Russian and Ukrainian forces continued offensive operations along the Svatove-Kreminna line on January 8 and 9. The Ukrainian General Staff reported that Ukrainian troops repelled Russian attacks on Stelmakhivka (15km northwest of Svatove) on both January 8 and 9. The Russian Ministry of Defense (MoD) claimed that Russian troops neutralized Ukrainian sabotage groups northwest of Svatove near Kotlyarivka, Novoselivske, and Dvorichna. A Russian milblogger claimed that Ukrainian command is rotating forces along the Kupyansk-Svatove line. Russian forces also continued limited ground attacks to regain lost positions near Kreminna on January 8 and 9. The Ukrainian General Staff stated that Russian troops attacked near Makiivka (22km northwest of Kreminna), Bilohorivka (10km south of Kreminna), and Chervonopopivka (6km north of Kreminna). Luhansk Oblast Head Serhiy Haidai stated on January 8 that heavy fighting is ongoing near Kreminna and that Russian forces transferred several paratroop battalions and heavy equipment to the area in order to hold their line of defense. A Russian milblogger warned on January 9 that Ukrainian forces are preparing for a renewed offensive on the Lyman sector west of Kreminna and are concentrating equipment near Terny (15km west of Kreminna). Geolocated combat footage shows a duel between Russian and Ukrainian tanks southwest of Kreminna near Dibrova, indicating that Ukrainian troops have likely made gains in the forest area west of Kreminna. Russian sources continued to discuss Ukrainian reconnaissance activities in this area southwest of Kreminna, particularly in forest areas along the Serebrianka-Hryhorvika line 10km south of Kreminna.
Ukrainian partisans may be targeting Russian assets along critical ground lines of communications (GLOCs) in rear areas of Luhansk Oblast. The Luhansk People’s Republic (LNR) Internal Affairs Ministry stated on January 8 that unidentified actors, presumably Ukrainian partisans, committed an act of sabotage and mined a gas pipeline near the Lutuhyne (20km southwest of Luhansk City along the H21 highway), causing an explosion that left 13,000 people without gas. Local LNR Telegram channels additionally reported the activation of an air siren in Alchevsk (35km west of Luhansk City along the M04 highway) and air defense over Stakhanov (45km west of Luhansk City along the T1317 highway) on January 9.
Russian Main Effort—Eastern Ukraine
Russian Subordinate Main Effort—Donetsk Oblast (Russian objective: Capture the entirety of Donetsk Oblast, the claimed territory of Russia’s proxies in Donbas)
Russian forces continued ground attacks in and around Soledar on January 8 and 9. Ukrainian defense officials reiterated that while Russian forces do not fully control Soledar, the situation in the settlement is extremely difficult and Wagner Group personnel are advancing in certain areas. Russian milbloggers claimed that Wagner Group forces are fighting in central Soledar, and footage posted on January 9 shows intense small arms exchanges near the Soledar administration building. A Russian milblogger noted that Ukrainian troops maintain control of the Artyomsol enterprise and surrounding high-rise buildings in northern Soledar. Russian sources additionally claimed that Russian forces took control of Bakhmutske (just southeast of Soledar), Krasna Hora, and Paraskoviivka (just southwest of Soledar); and that battles are ongoing in Berkhovka (10km southwest of Soledar along the E40 Bakhmut-Slovyansk highway), although ISW has not observed visual confirmation of these Russian claims. The Ukrainian General Staff noted that Ukrainian troops repelled Russian attacks on Soledar, Krasna Hora, Pidhorodne, and Rozdolivka between January 8 and 9.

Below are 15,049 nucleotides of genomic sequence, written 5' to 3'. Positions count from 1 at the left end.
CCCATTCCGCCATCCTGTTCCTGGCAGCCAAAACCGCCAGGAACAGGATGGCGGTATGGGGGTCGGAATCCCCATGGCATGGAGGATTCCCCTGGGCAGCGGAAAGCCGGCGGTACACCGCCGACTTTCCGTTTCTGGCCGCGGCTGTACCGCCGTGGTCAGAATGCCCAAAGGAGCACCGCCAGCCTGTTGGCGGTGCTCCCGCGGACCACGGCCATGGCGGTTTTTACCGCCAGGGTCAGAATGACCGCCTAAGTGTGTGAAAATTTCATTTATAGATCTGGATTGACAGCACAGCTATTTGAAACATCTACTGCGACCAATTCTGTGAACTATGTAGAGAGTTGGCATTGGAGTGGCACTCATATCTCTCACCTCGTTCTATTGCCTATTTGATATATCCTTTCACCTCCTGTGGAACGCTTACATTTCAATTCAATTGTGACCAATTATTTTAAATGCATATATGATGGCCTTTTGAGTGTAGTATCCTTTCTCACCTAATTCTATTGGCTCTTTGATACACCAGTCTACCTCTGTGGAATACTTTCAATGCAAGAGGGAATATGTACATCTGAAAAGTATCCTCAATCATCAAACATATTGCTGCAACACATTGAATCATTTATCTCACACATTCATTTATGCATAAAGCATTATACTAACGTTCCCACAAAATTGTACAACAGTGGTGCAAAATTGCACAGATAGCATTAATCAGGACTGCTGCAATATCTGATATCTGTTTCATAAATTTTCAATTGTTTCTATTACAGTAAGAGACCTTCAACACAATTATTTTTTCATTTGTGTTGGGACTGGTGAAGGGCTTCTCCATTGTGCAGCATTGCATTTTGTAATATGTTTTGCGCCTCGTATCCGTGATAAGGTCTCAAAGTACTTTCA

Russian forces continued ground attacks south of Bakhmut and within Bakhmut itself on January 8 and 9. The Ukrainian General Staff stated that Ukrainian troops repelled Russian attacks on Bakhmut, Klishchiivka (7km southwest of Bakhmut), and Zalizne (25km southwest of Bakhmut) on January 8 and 9. Russian milbloggers claimed on January 9 that Russian troops captured Opytne (3km south of Bakhmut), and geolocated footage of Ukrainian drones striking Russian positions confirms that Russian troops have made marginal advances in this area. Russian sources continued to discuss urban combat on the eastern outskirts of Bakhmut and south of Bakhmut.
Russian forces continued ground attacks along the western outskirts of Donetsk City on January 8 and 9. The Ukrainian General Staff reported Russian attacks near Vodiane, Pervomaiske, and Krasnohorivka on the northwestern outskirts of Donetsk City and near Marinka, Pobieda, and Novomykhailivka on the southwestern outskirts between January 8 and 9. A Russian milblogger also reported fighting in these areas. The Donetsk People’s Republic (DNR) People’s Militia posted footage on January 9 of the 5th DNR Brigade firing incendiary munitions at a Ukrainian force concentration in Marinka. The 1980 Protocol III on Incendiary Weapons of the Convention on Certain Conventional Weapons restricts use of incendiary weapons as a means or method of warfare during armed conflict.
Russian forces did not conduct any confirmed ground attacks in western Donetsk or eastern Zaporizhia oblasts on January 8 or 9. Russian sources, however, claimed on January 9 that Ukrainian forces are concentrating a large group of forces in western Donetsk Oblast in the Vuhledar area in preparation for renewed offensives. The Russian Ministry of Defense (MoD) claimed that Ukrainian sabotage and reconnaissance groups are active in this area. Russian forces continued routine indirect fire in western Donetsk and eastern Zaporizhia oblasts.
Supporting Effort—Southern Axis (Russian objective: Maintain frontline positions and secure rear areas against Ukrainian strikes)
Russian forces continued to reinforce their positions on the east (left) bank Kherson Oblast on January 8 and 9. Ukrainian Kherson Oblast Military Advisor Serhiy Khlan stated that Russian forces continue to move military personnel equipment to Henichesk Raion near the Kherson-Crimea border and are preparing to defend Crimea. Khlan stated that Russian forces used a smoke screen to conceal the unloading of military equipment in Novooleksivka, 9km northwest of Henichesk on the R47 Henichesk-Kakhovka highway. Ukrainian officials stated that Russian forces shelled Kherson City with incendiary munitions overnight on January 7–8 and posted footage of the munitions detonating over the city. The 1980 Protocol III on Incendiary Weapons of the Convention on Certain Conventional Weapons restricts use of incendiary weapons as a means or method of warfare during armed conflict. Russian forces continued routine shelling of Kherson City and its environs on January 8 and 9.